Out of style: A retrospective and prospective look at style in composition theory and practice

Date of Award


Degree Type


Degree Name

Doctor of Philosophy (PhD)


Writing Program


Louise Wetherbee Phelps


Style, Composition theory, Diaspora, Public intellectual

Subject Categories

Rhetoric and Composition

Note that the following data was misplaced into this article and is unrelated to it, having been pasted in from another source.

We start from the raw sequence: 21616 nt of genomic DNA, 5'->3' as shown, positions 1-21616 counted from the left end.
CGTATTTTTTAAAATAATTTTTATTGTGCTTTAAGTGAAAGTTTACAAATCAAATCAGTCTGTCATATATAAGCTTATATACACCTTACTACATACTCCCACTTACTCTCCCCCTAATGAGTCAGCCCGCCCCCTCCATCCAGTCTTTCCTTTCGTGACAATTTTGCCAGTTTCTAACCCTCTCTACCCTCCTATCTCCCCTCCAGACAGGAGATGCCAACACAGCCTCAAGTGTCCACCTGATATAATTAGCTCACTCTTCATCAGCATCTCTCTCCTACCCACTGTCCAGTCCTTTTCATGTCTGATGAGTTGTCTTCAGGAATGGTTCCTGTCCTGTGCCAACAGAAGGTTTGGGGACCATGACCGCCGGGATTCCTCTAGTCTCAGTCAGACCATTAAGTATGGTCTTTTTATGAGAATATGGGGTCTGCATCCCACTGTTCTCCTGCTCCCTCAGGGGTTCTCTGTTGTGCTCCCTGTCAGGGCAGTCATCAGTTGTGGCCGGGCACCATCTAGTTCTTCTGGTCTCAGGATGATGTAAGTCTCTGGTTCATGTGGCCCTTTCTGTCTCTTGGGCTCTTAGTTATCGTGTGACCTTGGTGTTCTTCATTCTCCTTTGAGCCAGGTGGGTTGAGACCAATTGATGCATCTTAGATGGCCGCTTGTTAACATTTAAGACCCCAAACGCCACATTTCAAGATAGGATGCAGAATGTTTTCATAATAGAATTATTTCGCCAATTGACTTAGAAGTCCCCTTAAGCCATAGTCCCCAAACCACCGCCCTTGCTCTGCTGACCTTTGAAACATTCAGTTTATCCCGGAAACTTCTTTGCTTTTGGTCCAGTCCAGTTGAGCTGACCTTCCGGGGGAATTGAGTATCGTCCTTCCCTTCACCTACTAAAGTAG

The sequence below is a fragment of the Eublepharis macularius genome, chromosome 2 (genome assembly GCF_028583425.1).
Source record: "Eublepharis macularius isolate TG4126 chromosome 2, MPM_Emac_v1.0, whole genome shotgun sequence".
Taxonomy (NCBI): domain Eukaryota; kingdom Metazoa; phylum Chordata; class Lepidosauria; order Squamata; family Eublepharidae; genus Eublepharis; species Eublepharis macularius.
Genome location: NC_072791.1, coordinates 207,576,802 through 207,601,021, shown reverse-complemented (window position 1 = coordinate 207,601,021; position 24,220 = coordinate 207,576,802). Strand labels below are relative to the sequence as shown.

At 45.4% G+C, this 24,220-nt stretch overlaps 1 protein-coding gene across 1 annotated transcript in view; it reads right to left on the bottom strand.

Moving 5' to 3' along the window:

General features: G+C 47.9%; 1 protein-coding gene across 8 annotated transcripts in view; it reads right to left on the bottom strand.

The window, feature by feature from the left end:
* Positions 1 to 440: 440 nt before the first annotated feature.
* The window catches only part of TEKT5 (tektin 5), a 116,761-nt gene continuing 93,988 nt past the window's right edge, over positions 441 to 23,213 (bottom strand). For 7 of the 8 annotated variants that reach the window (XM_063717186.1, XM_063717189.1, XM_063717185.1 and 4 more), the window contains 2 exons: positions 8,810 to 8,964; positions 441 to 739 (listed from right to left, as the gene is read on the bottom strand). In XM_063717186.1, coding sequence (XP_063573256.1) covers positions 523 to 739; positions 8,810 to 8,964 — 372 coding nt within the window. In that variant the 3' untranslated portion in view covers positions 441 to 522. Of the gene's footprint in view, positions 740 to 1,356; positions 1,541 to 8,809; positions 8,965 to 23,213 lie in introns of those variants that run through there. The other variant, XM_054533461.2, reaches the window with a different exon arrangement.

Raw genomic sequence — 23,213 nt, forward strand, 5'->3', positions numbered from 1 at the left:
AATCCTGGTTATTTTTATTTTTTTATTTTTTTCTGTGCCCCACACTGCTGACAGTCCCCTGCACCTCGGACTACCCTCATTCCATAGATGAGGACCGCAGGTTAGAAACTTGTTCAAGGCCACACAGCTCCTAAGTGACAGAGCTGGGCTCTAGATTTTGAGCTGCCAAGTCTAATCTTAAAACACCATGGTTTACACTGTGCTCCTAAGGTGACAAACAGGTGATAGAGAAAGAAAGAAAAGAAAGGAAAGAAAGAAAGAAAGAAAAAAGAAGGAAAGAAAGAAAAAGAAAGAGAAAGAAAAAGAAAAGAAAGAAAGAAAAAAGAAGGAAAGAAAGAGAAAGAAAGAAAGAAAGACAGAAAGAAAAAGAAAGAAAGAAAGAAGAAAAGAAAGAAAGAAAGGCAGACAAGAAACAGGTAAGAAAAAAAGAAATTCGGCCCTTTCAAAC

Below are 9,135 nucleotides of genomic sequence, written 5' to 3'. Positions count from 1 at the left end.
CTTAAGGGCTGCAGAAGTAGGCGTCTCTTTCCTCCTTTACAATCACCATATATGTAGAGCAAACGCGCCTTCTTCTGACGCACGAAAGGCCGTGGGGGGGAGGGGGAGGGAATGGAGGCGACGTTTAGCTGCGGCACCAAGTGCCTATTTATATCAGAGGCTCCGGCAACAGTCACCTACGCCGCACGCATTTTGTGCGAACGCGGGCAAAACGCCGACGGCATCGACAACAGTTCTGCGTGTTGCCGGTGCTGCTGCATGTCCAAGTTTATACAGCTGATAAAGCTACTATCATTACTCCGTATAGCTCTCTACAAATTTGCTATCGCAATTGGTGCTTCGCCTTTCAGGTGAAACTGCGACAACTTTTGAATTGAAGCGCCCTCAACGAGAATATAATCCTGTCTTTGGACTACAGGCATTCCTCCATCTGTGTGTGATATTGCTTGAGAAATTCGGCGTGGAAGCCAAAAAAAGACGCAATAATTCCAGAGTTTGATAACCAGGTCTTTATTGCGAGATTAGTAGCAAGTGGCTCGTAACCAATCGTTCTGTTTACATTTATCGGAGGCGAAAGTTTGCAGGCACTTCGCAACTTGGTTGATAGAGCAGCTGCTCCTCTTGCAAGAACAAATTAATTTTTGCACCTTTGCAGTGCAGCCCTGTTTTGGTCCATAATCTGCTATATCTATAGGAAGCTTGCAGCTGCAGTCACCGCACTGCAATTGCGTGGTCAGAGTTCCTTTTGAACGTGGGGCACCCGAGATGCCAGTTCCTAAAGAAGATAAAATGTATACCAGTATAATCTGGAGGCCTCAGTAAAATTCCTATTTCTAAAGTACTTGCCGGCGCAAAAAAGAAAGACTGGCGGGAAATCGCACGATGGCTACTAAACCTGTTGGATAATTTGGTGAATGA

The exigency of this project is the disappearance of the study of style from composition scholarship and practice. I argue that it is important for the field to reclaim that study on grounds that are pedagogical, political, and practical. Chapter 1 lays the groundwork for the study, establishing style's importance during the process era (from the 1960s to the mid-1980s) and the overlapping "golden age of style," which featured many stylistic theories, traditions, and pedagogies. Chapter 2 challenges the tendency today to characterize style retrospectively as (1) a static part of "current-traditional" rhetoric and (2) antithetical to invention, the favored canon of the "new rhetoric." It establishes through historical analysis that, contrary to the "retrojection" of this canon of rhetoric, style was actually seen as an innovative source of language creation during the process movement. Chapter 3 examines some of the ways that popular myths about style have filtered into the field, often through a group of public intellectuals who sometimes present style reductively. The analysis reveals that composition often resists style studies, in part because outside views construct both style and the field as remedial. As experts trained to study stylistic issues, however, compositionists are expected to address them; therefore, I argue that it crucial for the field to reclaim the study of style in its theory and practice. Chapter 4 makes the claim that even though style appears to be invisible in composition studies, it is ubiquitous, and the chapter examines areas where the study of style has diffused--such as genre theory, rhetorical analysis, personal writing, and theories of race, class, gender, and cultural difference. The chapter both adopts and complicates Lauer's notion of the "diaspora" as the site of style's migration. Chapter 5 examines the field's interest in disciplines currently addressing issues of style and re-frames long-held stylistic debates. In proposing a model for rereading the history of the period, focused through scholars and textbooks, it claims that the study of style is in crisis and renews the call to reshape the field's approach to the subject in the public sphere.